Windstar Cruises Updates Fleetwide Refurbishment

December 10, 2012

(8:45 a.m. EST) -- Windstar Cruises' ambitious “Star Treatment Project,” an $18-million investment meant to transform its three-ship fleet, is nearly complete. The program, the largest in the cruise line's 26-year life span, primarily has focused on cosmetic upgrades to the nearly identical duo of 148-passenger Wind Star and Wind Spirit, and also to its 310-passenger Wind Surf.

In a press conference held onboard Wind Surf this weekend to celebrate its completion, Hans Birkholz, president and CEO, discussed the changes, including:

On Windsurf, the Yacht Club, its coffee bar/delicatessen/wine bar/library, is the ship's indoor hub with fresh new touches, from comfortable leather chairs with iPhone docks that connect to high-end headphones to the all-day food and drink service.

In AmphorA, the completely redesigned main dining venue, linen, cutlery and crystal are all new and the ambience is elegant rather than sporty as it was before the redesign (when it was known simply as The Restaurant). “Guests are now dressing up a little bit more to dine in AmphorA,” Birkholz told Cruise Critic, “and it shows that it's a bit more special of an experience.” He also added that Windstar does remain true to its resort casual vibe even with the upgrading of the venue.

All staterooms have received major overhauls, cosmetically anyway, with beds dressed in high quality linens, Eurotop mattresses, and leather headboards. Flat screen televisions, DVD players (with a nice selection of free-to-borrow films available in the library), and new lighting, including table lamps, that vastly improve the ambience of cabins, are other additions. It's important to note, however that built-in furnishings have not changed. Nor have bathrooms been part of the upgrade which while feeling yacht-like (a euphemism for cozy) do have roomy round showers with excellent water pressure.

Newly introduced on Wind Surf are two new eateries. Stella Bistro (where Degrees once was located) focuses on French fare (serving marvelous duck confit or duck cassoulet, and for dessert, chocolate fondue). Candles Grill, a steakhouse (which is available on Wind Spirit and Wind Star as well), is situated by the pool.

Also completing its overhaul is Wind Star, which underwent its public space and cabin refurbishment in April. When Wind Spirit arrives in Barbados for its Caribbean season on December 22, it too will have completed the major revamp.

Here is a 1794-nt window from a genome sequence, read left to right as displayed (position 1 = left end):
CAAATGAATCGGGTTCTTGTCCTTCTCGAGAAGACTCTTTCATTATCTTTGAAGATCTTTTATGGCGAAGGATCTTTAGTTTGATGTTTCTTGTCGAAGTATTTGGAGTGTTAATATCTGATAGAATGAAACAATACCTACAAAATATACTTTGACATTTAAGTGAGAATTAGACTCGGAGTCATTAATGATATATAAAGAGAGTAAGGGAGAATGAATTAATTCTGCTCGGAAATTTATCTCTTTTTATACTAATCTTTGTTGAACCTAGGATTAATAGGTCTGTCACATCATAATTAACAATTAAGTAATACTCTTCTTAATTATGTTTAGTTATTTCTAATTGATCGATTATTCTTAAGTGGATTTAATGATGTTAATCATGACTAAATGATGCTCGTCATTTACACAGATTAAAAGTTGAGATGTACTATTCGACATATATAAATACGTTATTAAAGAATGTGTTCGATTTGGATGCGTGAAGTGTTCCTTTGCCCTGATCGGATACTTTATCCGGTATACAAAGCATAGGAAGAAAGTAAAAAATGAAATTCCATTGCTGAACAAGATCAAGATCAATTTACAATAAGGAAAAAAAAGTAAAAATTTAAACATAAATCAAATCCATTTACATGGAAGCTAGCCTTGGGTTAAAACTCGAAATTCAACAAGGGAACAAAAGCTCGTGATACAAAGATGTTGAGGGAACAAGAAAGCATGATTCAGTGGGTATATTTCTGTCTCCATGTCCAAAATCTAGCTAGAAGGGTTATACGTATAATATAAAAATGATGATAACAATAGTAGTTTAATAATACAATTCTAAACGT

All three ships got brand new sails (stretched out completely, they represent a combined size of seven football fields). The sight of Windstar's ships, when sails are unfurled and the vessels are traveling only under natural power, is one of its most iconic signature features. Not to mention their environmentally-friendly aspect.

Windstar Cruises, as Cruise Critic has reported, has undergone a major transformation itself in the past two years. The company has had four owners since it was founded in 1984. The first, which created the line, was an independent company, which sold the line to Holland America. It operated Windstar for almost 20 years, before it was acquired by Los Angeles-based Ambassadors International.

In 2011, Windstar was purchased by Colorado-based Xanterra Parks & Resorts, a subsidiary of Anschutz Corporation, and is helmed by Birkholz, who at one time was president of the well-known Moorings. Immediately upon acquiring Windstar Xanterra began planning for the massive fleet upgrade.

Wind Surf was originally built in 1990 as Club Med 1 before being acquired by Windstar in 1998. The overhaul took place partly during a five-day wetdock in Portugal and then partly while on its Atlantic repositioning.

The line -- which received Cruise Critic's Editor's Picks Award for best line for honeymooners this year -- will be sticking to its adults-only roots: “We're an adult-friendly cruise line," Birkholz confirmed.

--by Carolyn Spencer Brown, Editor-in-Chief, and Teijo Niemela, Cruise Critic Contributor

--Photo appears courtesy of Teijo Niemela.